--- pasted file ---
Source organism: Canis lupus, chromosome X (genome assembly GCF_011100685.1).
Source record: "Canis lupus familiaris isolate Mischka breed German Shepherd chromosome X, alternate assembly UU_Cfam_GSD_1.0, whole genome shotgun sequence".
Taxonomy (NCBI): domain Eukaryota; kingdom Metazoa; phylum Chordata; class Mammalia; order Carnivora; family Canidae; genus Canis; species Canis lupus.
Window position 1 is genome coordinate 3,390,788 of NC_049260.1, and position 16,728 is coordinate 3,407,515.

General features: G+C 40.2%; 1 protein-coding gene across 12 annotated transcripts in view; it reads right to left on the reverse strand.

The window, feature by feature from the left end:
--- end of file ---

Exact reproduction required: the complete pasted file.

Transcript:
Source organism: Canis lupus, chromosome X (genome assembly GCF_011100685.1).
Source record: "Canis lupus familiaris isolate Mischka breed German Shepherd chromosome X, alternate assembly UU_Cfam_GSD_1.0, whole genome shotgun sequence".
Taxonomy (NCBI): domain Eukaryota; kingdom Metazoa; phylum Chordata; class Mammalia; order Carnivora; family Canidae; genus Canis; species Canis lupus.
Window position 1 is genome coordinate 3,390,788 of NC_049260.1, and position 16,728 is coordinate 3,407,515.

General features: G+C 40.2%; 1 protein-coding gene across 12 annotated transcripts in view; it reads right to left on the reverse strand.

The window, feature by feature from the left end: